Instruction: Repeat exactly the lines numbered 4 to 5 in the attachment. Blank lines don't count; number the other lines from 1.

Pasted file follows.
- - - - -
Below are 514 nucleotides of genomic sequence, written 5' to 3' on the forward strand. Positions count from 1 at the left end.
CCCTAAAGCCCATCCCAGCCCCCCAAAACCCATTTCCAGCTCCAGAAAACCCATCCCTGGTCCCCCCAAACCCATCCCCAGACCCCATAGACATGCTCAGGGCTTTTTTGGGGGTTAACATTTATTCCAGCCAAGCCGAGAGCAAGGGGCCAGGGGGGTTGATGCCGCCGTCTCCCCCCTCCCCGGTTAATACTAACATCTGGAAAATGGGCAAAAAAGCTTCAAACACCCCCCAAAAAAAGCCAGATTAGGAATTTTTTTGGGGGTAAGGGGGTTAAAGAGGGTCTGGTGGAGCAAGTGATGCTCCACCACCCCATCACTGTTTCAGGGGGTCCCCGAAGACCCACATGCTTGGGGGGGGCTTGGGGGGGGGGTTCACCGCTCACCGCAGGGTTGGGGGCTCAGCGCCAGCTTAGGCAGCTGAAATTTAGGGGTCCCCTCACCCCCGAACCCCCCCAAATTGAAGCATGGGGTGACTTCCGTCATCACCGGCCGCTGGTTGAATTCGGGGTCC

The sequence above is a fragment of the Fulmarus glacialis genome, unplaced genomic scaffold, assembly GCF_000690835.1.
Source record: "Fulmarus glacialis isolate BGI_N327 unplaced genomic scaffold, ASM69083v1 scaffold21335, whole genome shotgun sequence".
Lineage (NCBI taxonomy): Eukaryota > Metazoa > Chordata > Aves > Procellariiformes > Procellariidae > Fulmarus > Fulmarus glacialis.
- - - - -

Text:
Source record: "Fulmarus glacialis isolate BGI_N327 unplaced genomic scaffold, ASM69083v1 scaffold21335, whole genome shotgun sequence".
Lineage (NCBI taxonomy): Eukaryota > Metazoa > Chordata > Aves > Procellariiformes > Procellariidae > Fulmarus > Fulmarus glacialis.